Stop me if you’ve heard this before, but here’s another instance of that bookend/concentric/ring/chiastic structure that once upon a time a long time ago I thought was evidence of divine inspiration when I saw it in the Bible. I posted an example from Suetonius recently. This one is from Josephus and his book Antiquities of the Jews. It is set out and discussed by Steve Mason in his commentary on Josephus’s Life. Life has a structure that mirrors the Antiquities, Mason shows. So without the details that he mentions to fill in much that is generalized here, here is the structure of Antiquities.

Prologue (1.1-26)

PART I: First Temple {Ant. 1-10)

A. The Lawgiver’s Establishment of the Constitution (1-4)

Antecedents: Creation to the deaths of Isaac and Rebecca; Abraham the first convert (vol. 1)—in Mesopotamia

Antecedents: Jacob and Esau to the Exodus (vol. 2)

The Judean constitution: summary of priestly laws (vol. 3)

Forty years in desert, rebellion to the death of Moses; summary of the law as constitution (vol. 4)

B. First Phase: senate, kings, and high priests of Eli’s descent (5-8)

Conquest of Canaan under Joshua (vol. 5)

Conflicts with Philistines under Samuel and Saul (vol. 6)

Zenith of the first monarchy: the reign of David (vol. 7)

The reign of Solomon and division of the kingdom (vol. 8)

C. Second Phase: decline through corruption of the constitution (9-10)

Problems with neighbors to the fall of the Northern Kingdom (vol. 9)

CENTRAL PANEL: Fall of the first Temple; the priest-prophet Jeremiah and prophet Daniel assert the Judean God’s control of affairs and predict the Roman era. Decisive proof of the Judean code’s effectiveness.

PART II: Second Temple {Ant. 11-20)

A. Re-establishment of the aristocracy through the glorious Hasmonean house; its decline (11-13)

Return of Jews under Cyrus to Alexander the Great (vol. 11)

Successful interaction with the Ptolemaic world from the death of Alexander; translation of the LXX; Tobiad story; the Hasmonean revolt (vol. 12)

Zenith of the Hasmonean dynasty with John Hyrcanus; monarchy and decline to the death of Alexandra (vol. 13)

B. Monarchy writ large: Herod (14-17)

The end of the Hasmoneans; Roman intervention in Judea; Herod’s rise to power; benefits to the Judeans (vol. 14)

Herod’s conquest of Jerusalem; building projects and dedication of Temple (vol. 15)

Herod at the peak of his power; his domestic conflicts (vol. 16)

The end of Herod’s life; his son Archelaus (vol. 17)

C. World-wide effectiveness of the Judean constitution (18-20)

Judea becomes a province; Judeans in Rome; Roman rule to Agrippa I; Herod’s descendants; Gaius’ plan fails and he is punished; Asinaeus and Anilaeus in Babylonia (vol. 18);

Detailed description of Gaius’ punishment; promotion of Claudius; career of Agrippa I; the Roman constitutional crisis; Judeans in Alexandria (vol. 19)

From the death of Agrippa I to the eve of the revolt; the conversion of Adiabene’s royal house in Mesopotamia; causes of the revolt; concluding remarks (vol. 20)

Epilogue (20.259-68)


Mason, Steve. 2001. Flavius Josephus: Translation and Commentary, Volume 9: Life of Josephus. Leiden: Brill. p. xxiv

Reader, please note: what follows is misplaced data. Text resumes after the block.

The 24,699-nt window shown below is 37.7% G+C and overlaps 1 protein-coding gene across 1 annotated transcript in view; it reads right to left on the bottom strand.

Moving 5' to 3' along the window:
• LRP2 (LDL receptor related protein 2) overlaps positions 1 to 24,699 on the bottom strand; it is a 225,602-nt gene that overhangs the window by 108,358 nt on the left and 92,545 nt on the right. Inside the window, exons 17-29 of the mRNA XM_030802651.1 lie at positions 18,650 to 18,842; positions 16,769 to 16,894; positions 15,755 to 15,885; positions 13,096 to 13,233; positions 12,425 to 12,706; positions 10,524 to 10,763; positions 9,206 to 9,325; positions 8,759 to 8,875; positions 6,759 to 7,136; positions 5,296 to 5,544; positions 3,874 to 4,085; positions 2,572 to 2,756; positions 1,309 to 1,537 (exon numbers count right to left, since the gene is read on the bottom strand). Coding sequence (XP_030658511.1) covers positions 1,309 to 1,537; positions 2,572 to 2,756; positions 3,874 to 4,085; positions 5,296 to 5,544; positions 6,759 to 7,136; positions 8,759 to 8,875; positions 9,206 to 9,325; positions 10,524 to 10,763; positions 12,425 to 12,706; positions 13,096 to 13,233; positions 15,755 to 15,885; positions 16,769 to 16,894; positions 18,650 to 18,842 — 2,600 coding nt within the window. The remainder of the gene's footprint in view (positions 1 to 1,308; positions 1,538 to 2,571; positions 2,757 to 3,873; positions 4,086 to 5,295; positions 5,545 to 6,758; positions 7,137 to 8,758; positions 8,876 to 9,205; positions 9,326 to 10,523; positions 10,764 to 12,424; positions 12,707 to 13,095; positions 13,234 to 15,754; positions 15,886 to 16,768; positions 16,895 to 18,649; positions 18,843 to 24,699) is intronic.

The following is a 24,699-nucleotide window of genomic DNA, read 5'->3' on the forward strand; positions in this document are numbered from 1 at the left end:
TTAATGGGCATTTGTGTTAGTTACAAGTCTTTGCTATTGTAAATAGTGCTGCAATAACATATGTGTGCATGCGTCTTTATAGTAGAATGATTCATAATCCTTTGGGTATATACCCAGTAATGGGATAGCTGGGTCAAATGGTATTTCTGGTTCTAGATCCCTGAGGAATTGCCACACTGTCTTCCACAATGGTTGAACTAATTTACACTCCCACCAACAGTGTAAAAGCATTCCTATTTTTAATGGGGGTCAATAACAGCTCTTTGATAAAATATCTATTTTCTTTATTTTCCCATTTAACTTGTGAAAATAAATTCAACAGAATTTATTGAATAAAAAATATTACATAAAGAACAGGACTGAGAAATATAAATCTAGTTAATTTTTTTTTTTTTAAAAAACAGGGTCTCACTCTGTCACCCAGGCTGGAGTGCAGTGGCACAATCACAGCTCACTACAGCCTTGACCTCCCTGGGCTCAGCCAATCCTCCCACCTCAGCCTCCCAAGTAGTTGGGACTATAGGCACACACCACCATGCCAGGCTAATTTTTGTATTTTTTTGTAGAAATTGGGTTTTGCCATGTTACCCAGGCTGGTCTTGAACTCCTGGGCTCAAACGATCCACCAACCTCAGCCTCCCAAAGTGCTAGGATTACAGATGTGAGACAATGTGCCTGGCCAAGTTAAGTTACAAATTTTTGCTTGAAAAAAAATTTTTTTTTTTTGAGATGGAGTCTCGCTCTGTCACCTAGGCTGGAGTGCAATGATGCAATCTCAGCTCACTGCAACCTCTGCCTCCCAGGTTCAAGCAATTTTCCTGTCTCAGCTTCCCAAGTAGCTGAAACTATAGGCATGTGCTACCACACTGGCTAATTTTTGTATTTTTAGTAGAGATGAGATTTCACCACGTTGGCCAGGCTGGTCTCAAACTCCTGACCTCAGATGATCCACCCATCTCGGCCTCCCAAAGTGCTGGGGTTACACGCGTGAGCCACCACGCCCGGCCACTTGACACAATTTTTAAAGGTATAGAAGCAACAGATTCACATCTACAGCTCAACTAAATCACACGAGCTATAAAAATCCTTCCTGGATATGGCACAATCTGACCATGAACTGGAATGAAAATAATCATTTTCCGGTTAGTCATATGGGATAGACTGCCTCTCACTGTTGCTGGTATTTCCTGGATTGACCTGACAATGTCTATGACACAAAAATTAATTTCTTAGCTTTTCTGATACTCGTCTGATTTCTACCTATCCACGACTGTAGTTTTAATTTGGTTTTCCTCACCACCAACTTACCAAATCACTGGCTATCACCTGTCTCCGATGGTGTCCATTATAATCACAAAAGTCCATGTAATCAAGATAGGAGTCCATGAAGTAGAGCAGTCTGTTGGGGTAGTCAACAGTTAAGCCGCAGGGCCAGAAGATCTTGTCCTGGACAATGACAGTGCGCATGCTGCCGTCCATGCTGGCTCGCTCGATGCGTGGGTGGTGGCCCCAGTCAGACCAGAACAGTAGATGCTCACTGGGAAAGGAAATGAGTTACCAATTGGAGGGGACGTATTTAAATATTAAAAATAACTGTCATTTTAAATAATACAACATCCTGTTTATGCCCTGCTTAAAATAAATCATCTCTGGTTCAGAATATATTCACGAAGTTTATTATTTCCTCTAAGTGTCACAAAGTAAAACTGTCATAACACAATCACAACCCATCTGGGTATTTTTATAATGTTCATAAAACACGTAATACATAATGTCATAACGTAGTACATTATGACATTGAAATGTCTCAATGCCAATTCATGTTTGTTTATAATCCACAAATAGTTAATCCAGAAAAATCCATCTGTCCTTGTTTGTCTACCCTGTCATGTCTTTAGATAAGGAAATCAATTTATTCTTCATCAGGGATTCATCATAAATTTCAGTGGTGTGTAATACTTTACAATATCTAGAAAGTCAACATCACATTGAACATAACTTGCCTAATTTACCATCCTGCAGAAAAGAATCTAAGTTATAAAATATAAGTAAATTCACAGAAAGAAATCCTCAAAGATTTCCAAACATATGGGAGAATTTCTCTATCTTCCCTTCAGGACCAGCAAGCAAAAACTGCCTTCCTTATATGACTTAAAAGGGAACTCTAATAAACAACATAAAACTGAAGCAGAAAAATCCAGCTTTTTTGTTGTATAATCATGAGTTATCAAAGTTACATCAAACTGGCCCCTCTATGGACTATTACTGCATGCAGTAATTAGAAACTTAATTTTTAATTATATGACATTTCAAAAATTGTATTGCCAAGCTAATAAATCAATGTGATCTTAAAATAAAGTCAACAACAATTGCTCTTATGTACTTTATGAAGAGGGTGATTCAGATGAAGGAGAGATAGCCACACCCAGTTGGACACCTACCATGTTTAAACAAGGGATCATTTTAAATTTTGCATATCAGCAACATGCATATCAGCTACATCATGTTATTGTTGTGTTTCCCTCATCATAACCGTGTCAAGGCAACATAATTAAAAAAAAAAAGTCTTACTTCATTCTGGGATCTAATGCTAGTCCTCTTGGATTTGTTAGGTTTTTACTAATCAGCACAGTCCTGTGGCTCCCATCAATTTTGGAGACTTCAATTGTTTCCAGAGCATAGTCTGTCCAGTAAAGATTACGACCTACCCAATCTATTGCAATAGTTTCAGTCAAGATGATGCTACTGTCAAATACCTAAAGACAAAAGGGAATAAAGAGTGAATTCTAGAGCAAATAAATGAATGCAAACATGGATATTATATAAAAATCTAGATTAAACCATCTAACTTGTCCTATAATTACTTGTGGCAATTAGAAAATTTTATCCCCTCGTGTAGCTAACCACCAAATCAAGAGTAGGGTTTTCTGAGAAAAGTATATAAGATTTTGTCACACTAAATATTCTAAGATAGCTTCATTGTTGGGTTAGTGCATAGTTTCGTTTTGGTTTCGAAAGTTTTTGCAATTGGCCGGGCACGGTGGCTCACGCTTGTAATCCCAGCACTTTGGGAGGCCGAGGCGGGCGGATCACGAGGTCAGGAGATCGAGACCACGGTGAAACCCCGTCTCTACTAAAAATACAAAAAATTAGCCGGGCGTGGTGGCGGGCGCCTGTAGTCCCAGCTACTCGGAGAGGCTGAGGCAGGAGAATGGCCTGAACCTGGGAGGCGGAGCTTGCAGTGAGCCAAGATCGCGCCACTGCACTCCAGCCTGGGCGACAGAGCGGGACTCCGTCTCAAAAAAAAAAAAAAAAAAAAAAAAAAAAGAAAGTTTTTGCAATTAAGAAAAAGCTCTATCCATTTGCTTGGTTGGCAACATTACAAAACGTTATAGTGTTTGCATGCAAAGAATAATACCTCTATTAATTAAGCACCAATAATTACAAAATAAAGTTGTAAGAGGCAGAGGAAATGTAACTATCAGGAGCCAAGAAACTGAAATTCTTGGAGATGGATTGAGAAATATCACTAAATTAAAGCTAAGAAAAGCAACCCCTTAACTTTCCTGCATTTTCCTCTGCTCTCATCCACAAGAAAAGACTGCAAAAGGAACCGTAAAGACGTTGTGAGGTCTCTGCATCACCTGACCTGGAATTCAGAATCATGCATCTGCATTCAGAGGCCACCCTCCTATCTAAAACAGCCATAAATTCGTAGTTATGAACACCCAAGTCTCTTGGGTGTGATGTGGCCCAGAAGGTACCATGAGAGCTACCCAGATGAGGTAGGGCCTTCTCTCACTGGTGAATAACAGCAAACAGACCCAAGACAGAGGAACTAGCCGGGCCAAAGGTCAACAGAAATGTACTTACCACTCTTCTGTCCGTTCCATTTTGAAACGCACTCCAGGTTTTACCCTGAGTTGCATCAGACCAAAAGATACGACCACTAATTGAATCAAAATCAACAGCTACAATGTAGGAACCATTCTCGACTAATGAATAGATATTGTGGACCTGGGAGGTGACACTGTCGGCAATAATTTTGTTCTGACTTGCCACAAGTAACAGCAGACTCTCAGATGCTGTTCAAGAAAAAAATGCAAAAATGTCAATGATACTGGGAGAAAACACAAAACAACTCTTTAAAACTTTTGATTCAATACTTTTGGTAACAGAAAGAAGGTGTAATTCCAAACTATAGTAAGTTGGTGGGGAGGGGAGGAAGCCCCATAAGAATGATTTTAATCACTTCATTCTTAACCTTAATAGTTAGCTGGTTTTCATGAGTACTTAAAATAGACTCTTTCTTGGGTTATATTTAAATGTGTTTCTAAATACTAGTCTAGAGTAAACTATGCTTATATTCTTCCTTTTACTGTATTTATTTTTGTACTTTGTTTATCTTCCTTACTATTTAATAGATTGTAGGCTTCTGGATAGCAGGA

Response #4: Non Sequitur’s Tim O’Neill presentation, …. Your turn

Response #1: Motives
Response #2: No fame outside Galilee
Response #3: Ascension of Isaiah

At around 28 mins Tim says those opposed to the consensus are mythicists most of whom are not scholars and least qualified to assess this stuff.

Point 1: Tim is not a scholar either so he presumably includes himself among those who are ‘least qualified to assess this stuff’. Yet he seems to argue against mythicists from the “stuff” with a confidence that suggests he does have a superior quality to “assess this stuff”. He does not make clear why his own competence is more than enough to match those of his non-scholarly peers.

Point 2: Unfortunately I don’t know of many scholars who have actually explicitly addressed the question of the historicity of Jesus. Recall Ehrman’s claim to be the very first to do so in any comprehensive fashion. The mythicists’ complaint is that on the whole the “scholars” do not argue for the historicity of Jesus but work on other questions on the assumption that he existed. When asked to justify that assumption the responses are, too often unfortunately, logically invalid, question begging, divorced from normative scholarly approaches to sources, misrepresenting the questions posed, and…. condescending, abusive. On the principle that all authorities ought to be held to account, such responses deserve to be set aside and the question should be pursued.

About 30 mins Tim says that all of the earliest sources speak of a historical figure of Jesus and none say otherwise, so it’s reasonable to think that they say this because that’s how it started. To say otherwise is to give oneself an uphill battle. All speak of a Jesus ‘on earth’. Ebionites and Docetics.

Point 1: (I’m a bit tired this evening. I can think of three or four quite different fallacies or misconceptions with this argument that I may fill in another day. Meanwhile…. do feel free to comment with your own. Thanks.)

Point 2:

Point 3:

Postscript to my Constructive Exchange post

Thanks to comment left by db on that post I was alerted to a perspective on the historical Jesus expressed by Jesus Seminar pioneer Robert Funk: